The temperatures are dropping, but that doesn’t mean your beautiful blooms have to end! Why not consider container gardening throughout the Fall and Winter season? Creating container gardens is a fun, simple way to bring your plants’ beauty indoors and protect them from the elements.

If you already have several container arrangements started, consider combining them into one, three or five pots (depending on how many you have to start with). You might also like to add some new plants such as pansies, fall kale or even small evergreens. The tired plants can be removed, and containers you don’t use can be put away for the winter. Place your “new” containers in strategic locations where you can best enjoy them, like by your patio door, outside a kitchen window or grouped by your outside seating area.

There are many summer and early fall annuals that can handle the cool temperatures, including verbena, nemesia, bidens, million bells (Calibrachoa), lantana, zonal geraniums (Pelargonium x hortum), red grass (Pennisetum rubrum), diascia and gerbera daisies. Even if you haven’t planted any of these particular plants this year, you may want to consider including them in your containers next spring. Like your perennial borders, where you plan to have something(s) blooming throughout the summer and fall, the same idea can be used with your containers by including annuals you know will look great throughout fall.

You can also bring favorite annuals inside for the winter. To care for the annuals, put them in the brightest light possible (a south-facing window is best), pinch the plants often to keep bushy, water the plants regularly and do not fertilize until the days become longer in late February. You may also want to spray the plants with insecticidal soap before bringing them indoors to make sure you are not bringing in any pests.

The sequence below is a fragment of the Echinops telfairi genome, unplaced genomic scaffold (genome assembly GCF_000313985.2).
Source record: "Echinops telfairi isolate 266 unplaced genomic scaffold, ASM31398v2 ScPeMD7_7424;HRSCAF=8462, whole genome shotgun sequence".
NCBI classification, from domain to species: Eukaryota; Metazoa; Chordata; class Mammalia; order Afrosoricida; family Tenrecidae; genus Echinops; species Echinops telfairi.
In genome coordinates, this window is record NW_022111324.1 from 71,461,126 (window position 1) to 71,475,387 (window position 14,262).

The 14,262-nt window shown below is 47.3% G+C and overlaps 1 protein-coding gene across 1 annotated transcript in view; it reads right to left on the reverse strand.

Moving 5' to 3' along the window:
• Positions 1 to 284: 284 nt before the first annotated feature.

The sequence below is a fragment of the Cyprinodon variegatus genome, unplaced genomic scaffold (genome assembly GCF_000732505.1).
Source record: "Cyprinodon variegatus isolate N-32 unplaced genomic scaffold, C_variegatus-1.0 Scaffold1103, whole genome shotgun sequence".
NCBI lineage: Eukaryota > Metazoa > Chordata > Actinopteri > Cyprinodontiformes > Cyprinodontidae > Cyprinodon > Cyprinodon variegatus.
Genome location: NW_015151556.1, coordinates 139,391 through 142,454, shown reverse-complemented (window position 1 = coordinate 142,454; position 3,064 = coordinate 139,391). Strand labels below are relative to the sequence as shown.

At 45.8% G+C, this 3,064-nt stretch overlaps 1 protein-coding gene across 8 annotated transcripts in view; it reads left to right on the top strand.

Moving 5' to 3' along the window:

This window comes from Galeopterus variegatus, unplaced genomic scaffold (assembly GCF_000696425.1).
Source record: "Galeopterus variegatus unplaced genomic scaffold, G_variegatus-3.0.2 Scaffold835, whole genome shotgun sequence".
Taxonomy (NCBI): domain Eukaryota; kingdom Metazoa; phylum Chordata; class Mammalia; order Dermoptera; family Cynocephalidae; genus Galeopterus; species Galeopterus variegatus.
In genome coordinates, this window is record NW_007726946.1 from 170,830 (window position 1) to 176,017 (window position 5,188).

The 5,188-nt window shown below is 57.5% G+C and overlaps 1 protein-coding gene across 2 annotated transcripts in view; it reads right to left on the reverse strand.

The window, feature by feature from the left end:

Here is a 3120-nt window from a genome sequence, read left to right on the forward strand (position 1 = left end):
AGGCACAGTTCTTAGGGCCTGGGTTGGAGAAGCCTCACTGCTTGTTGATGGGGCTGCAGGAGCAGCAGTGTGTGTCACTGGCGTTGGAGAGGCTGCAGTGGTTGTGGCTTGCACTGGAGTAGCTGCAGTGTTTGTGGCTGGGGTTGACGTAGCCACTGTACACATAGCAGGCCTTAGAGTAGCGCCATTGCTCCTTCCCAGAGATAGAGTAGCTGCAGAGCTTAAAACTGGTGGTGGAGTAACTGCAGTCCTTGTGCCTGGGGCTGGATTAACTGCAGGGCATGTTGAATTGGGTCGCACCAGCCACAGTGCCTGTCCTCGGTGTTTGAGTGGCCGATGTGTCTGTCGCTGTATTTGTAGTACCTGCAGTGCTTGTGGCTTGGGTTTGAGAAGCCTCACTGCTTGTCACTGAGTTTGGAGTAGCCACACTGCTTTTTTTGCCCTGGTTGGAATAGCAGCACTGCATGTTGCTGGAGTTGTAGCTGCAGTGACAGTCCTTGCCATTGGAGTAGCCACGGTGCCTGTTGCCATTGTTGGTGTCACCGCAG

Unfortunately, not all annuals will do well inside, but the following plants can be adapted to indoor conditions and bring you some welcome color throughout the winter: zonal geraniums (Pelargonium x hortum), celosia, verbena, argyranthemum, gazania, portulaca, mealy-cup sage (Salvia farinacea), diascia, dragonwing begonias, impatiens and felicia blue daisy. When the cold weather has arrived for good, consider planting a winter container garden with dwarf evergreens, such as dwarf Alberta spruce (Picea glauca ‘Conica’), fern spray hinoki cypress (Chamaecyparis obtusa ‘Fern Spray’) or dwarf English boxwood (Buxus sempervirens ‘Suffruticosa’). These types of plants can keep the “green” in your containers all year long.

Be sure to keep in mind of what your containers are made. Terra cotta containers generally do not do well outside all year round. They can crack and chip with the freezing and thawing of the soil. Fiberglass, iron and plastic containers are ideal for leaving outside in the winter months. If you are a container garden lover or just want a good option for bringing your beloved plants indoors in the cool temperatures, there’s still plenty of time to design and create beautiful containers that will bring color and joy all season long.

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